In my previous blog posts on the subject of your resume I hope I’ve convinced you that this document is NOT a list of everything you’ve ever done in your life as an actor, but a road map or “vetting” doc of determining whether you’ll get an audition, meeting or other appointment. It’s only job is to get you in the door.
The reader of your resume is a human being (for now – watch out for AI in the future) and has their own set of “glasses” or perspective they are reading with/through. That being said, without actually having a number, or even range of numbers, printed on that doc, the format and contents of your resume say a lot about your age.
Age discrimination is a fact of life in today’s everyday job market and there are numerous articles in the trades that confirm it in our business of show too. This goes both ways for the young and just starting out, and the older professional, been in the game for years, actor.
For many years, we sent our resume and cover letter through the mail. Even then we knew not to put our home address on the top, however many did. Fact is, there has never been a need to put your home address on the resume. It often excludes actors who live a distance away from the “action” and also shows that you’re either very young and green or older and out of touch. Thank goodness there’s no field for this in online profiles.
There are other reasons not to include your home address:
- Economic profiling
- Length of commute (especially in LA)
- Personal safety
If anyone needs your home mailing address, they can ask for it.
One sure sign that you are over 50 is to have a aol.com e-mail address, or even an e-mail address from your cable provider like rr.com on your resume. Yes, I confessed in a previous post that I still have an @aol.com address, but it pulls into my @gmail account and is only used for log-ins and other personal matters. For those just out of school, the same thing applies for your @______.edu address.
Either sign up for a gmail address or get your own domain, i.e. Jane@JaneDoe.com.
Your email address says something about your professional brand. I see too many “cutesie” email addresses that don’t “ring” professional actor out there or long, complicated, hard to remember/read/spell addresses unrelated to YOUR NAME. If possible I recommend using a separate e-mail address for your acting related business.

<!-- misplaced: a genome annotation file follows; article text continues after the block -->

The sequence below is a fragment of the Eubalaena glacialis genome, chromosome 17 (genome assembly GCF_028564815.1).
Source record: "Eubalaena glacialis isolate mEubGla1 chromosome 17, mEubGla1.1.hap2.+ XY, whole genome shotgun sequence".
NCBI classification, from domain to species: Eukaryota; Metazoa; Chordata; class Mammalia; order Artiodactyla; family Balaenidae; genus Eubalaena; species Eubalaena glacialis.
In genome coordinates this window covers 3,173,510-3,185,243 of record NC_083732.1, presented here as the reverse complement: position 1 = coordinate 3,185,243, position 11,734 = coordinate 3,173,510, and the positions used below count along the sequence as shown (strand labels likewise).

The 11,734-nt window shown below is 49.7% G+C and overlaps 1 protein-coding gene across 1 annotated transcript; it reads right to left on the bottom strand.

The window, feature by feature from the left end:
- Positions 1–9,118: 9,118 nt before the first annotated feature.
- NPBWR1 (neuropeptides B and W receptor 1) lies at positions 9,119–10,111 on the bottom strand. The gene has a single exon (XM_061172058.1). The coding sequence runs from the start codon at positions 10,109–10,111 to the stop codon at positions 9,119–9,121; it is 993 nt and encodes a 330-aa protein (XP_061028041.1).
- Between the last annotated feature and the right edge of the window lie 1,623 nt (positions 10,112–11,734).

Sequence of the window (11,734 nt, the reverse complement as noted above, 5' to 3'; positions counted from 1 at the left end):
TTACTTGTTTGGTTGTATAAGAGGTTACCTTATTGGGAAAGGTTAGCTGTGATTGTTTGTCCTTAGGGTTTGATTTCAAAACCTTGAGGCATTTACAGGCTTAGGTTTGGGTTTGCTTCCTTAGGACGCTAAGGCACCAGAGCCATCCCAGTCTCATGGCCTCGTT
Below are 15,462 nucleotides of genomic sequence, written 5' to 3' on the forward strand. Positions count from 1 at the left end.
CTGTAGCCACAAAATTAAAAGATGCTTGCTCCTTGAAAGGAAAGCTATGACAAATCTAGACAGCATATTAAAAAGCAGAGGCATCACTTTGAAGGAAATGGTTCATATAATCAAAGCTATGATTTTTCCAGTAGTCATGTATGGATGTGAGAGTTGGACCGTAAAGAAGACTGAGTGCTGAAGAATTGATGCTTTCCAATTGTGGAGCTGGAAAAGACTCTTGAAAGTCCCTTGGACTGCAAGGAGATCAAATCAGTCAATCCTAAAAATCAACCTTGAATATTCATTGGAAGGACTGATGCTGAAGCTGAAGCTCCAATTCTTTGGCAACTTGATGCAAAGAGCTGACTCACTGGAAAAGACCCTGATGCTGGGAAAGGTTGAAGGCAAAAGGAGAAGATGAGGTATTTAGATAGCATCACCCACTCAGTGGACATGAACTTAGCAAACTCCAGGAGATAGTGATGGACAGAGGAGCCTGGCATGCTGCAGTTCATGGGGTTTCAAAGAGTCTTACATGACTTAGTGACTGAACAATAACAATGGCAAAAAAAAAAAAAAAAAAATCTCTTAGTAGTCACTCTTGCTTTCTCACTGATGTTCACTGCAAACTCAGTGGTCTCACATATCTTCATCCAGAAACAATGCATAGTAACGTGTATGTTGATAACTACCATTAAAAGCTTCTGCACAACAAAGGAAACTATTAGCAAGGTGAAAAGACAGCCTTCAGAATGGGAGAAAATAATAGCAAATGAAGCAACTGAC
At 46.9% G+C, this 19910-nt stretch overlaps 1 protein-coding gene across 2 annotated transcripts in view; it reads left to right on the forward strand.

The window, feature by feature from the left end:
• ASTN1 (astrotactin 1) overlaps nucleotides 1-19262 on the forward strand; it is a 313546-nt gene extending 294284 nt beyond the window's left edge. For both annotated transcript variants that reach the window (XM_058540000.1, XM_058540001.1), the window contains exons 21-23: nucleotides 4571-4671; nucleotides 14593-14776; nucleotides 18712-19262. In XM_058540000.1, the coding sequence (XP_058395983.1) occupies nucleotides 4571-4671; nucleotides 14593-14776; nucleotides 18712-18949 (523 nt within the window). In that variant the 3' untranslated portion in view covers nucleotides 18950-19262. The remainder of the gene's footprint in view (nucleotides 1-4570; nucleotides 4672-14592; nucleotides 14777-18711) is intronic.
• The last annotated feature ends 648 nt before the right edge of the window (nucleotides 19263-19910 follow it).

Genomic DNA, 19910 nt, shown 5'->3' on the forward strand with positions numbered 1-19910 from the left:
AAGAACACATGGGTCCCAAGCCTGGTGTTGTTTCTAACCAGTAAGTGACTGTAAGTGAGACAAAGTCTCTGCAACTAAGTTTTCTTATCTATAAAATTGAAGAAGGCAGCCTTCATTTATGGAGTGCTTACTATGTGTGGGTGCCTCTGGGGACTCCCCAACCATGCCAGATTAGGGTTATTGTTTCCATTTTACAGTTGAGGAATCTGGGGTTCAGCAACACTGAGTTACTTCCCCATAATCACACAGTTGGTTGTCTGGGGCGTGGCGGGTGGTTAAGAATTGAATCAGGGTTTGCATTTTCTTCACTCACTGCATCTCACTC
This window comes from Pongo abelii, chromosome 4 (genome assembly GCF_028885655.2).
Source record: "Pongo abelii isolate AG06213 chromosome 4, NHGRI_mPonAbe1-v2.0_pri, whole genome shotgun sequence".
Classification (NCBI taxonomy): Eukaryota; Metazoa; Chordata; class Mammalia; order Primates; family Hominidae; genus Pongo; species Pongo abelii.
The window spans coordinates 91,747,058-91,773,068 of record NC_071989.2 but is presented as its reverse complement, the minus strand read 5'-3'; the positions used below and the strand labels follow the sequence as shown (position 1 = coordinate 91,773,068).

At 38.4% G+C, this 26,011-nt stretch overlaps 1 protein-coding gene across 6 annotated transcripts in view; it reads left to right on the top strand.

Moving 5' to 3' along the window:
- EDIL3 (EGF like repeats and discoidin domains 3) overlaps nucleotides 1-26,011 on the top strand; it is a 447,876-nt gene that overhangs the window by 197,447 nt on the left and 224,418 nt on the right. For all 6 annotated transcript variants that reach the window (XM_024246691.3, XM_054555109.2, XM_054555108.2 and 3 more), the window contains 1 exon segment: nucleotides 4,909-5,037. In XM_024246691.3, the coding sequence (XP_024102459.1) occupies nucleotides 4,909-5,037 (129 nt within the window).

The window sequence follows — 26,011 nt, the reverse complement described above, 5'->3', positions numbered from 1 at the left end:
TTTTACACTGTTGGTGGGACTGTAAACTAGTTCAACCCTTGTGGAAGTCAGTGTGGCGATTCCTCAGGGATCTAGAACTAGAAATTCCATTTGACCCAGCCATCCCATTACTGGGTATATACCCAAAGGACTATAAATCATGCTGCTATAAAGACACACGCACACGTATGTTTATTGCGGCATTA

Home Phone Number
Who under a “certain age” still has a home phone? I ditched my home phone about 10 years ago, and I am a bit older than you may think! If you still have a home phone and do not want to give out your cell phone number, get a Google Voice number. Put it on your resume as your cell number. You can set it up so that it will ring on multiple phones (both home and cell). It can be configured to transcribe the message, and then e-mail and text you the transcription. Sometimes the speech to text function of the transcriptions can be really funny. When I was at the agency, I had a separate Google Voice number and one actor left me a message and her name was transcribed as stressed out waters.
Double Space After Period
I am going to go out a limb and declare that putting two spaces after a period is obsolete. It is how most of us were taught to type on a typewriter like I was in the 7th grade! I’m super grateful for that education and definitely still guilty of the automaticity of two spaces but am working on it. This shows up mainly on the web where formatting in blog posts like this one and other forms and profiles have certain templates making two spaces after the period have it look “off”. Therefore, most of us who do this are over 50 years of age.
Limit the skills you list on your resume to current and relevant skills. I have seen many actor resumes that list every sport they’ve every played but would no longer get cast doing. This also applies to the younger actor listing what “older” actors would be doing or tasks they’d be performing. Anything regarding technology systems, like “proficient in MS-DOS” is obsolete. By the way, putting any skill on your resume that anyone can be filmed as if they are doing it (working at a computer, painting, cooking) is not needed in the first place. That’s the magic of the movies!
Look at your resume—what does it say about your age? Show it to others and ask them what it says about you. And please forgive any and all double spacing after the periods!
I welcome, as usual, any and all comments below…